Fernando Clavijo is a former American international and major league player
BBC correspondent in Miami
For most national football teams, it’s stressful enough just trying to qualify for the World Cup in 2006.
But Haiti’s players begin their drive for football’s ultimate challenge separated from their families and with their homeland engulfed in political violence.
Speaking in Florida, where Haiti’s players now train and play their home fixtures, midfielder Bruny Pierre-Richard says there are many challenges to overcome.
“It’s hard,” he says, “to concentrate on the game with so much to worry about.”
Defender Peter Germain knows that only too well.
Just before a friendly with Nicaragua last month, his house in Port Au Prince was burnt down by an angry mob.
“So we got the news about Peter’s house, and I had an impossible decision to make,” says Haiti’s coach, Fernando Clavijo. “Do I pull him from the starting line-up and add to his woes, or do I play him and endanger the game?”
Clavijo eventually decided to let Germain play and he didn’t regret it.
He started slowly, but once he’d run up and down the pitch a few times, he had the game of his life. He even scored. The match ended in a 1-1 draw.
Clavijo was born in Uruguay but has lived in the United States for 25 years.
He played for the USA in the 1994 World Cup and coached in Seattle, Boston and other cities.
“I didn’t know much about Haiti when I took this job a few months ago,” he says, “but I know it’s got some of the best soccer talent in this hemisphere.”
Haiti qualified for the 1974 World Cup, the country’s only appearance in the international classic.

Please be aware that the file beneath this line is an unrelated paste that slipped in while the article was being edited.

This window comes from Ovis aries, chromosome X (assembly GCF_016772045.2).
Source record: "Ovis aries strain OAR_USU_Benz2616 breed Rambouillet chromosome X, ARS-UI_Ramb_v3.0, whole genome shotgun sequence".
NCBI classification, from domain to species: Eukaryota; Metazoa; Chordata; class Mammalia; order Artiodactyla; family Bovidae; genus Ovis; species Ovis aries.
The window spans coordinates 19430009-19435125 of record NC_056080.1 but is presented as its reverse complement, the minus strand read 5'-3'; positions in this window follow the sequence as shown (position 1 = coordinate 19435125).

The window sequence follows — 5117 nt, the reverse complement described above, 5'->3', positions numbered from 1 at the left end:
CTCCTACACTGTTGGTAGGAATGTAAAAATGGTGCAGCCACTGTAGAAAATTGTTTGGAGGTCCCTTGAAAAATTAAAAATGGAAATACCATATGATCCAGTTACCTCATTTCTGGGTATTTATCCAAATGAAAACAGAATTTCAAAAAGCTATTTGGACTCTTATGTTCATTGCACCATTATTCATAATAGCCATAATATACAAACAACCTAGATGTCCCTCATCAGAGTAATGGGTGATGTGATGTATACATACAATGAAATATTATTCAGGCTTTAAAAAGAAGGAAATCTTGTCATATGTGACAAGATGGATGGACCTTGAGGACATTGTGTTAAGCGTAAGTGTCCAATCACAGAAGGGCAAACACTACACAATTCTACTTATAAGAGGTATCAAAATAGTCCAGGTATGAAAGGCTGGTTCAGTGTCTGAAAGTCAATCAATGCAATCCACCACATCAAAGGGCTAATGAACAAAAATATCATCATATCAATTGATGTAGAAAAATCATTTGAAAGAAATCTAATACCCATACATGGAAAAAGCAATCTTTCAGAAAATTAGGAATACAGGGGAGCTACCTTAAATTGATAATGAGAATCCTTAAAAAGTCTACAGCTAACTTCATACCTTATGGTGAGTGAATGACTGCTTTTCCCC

In America, a Haitian player named Joe Gaetgens is revered for scoring in USA’s 1-0 victory over England in 1950, their only victory over the inventors of the game.
“We have a passion for soccer, and the whole country is behind us,” says forward Johnny Descollines.
“Everyone at home watched us play the USA and they were all disappointed by the result.”
Not that Haiti lost their international friendly against USA on 13 March 2004.
In front of ten thousand screaming Haitian American fans at Miami’s Orange Bowl stadium, Haiti played the game of their lives.
Alexander Boucicot scored a picture-perfect goal in the 69th minute, bringing the crowd to its feet for the remainder of the match.
But USA broke Haitian hearts in the fourth minute of injury time when Dan Califf chested a deflected corner kick past keeper Fenelon Gabard.
If we go to Germany in 2006, all of Haiti goes with us
Haiti international Peter Germain
“It was a draw but it felt like a defeat,” said coach Clavijo after the game. “I blame the referee.
“He called 32 fouls against us and only 15 against them, and who ever heard of four minutes of injury time?”
“And we shouldn’t have a referee from Jamaica when we have to play them to qualify for the semi-finals.”
Haiti and Jamaica play back-to-back matches in June with the winner going through on aggregate, probably to face the USA.
Observers of the game think Haiti have a good chance of making it through.
A goal against the USA is special for Haiti fans
“If they play as well as they did tonight against us,” said USA coach Bruce Arena after the 1-1 draw in Miami, “we’ll be facing them in August.
“And it won’t be easy to beat them then either.
“We were simply outclassed tonight.”
For millions of fans in Haiti, the poorest country in the western hemisphere, qualifying for the World Cup might not be a substitute for prosperity or political stability, but it would be a big boost to national pride.
“If we go to Germany in 2006,” says Peter Germain, “all of Haiti goes with us.
“That’s why we’re in Florida and working so hard at this.”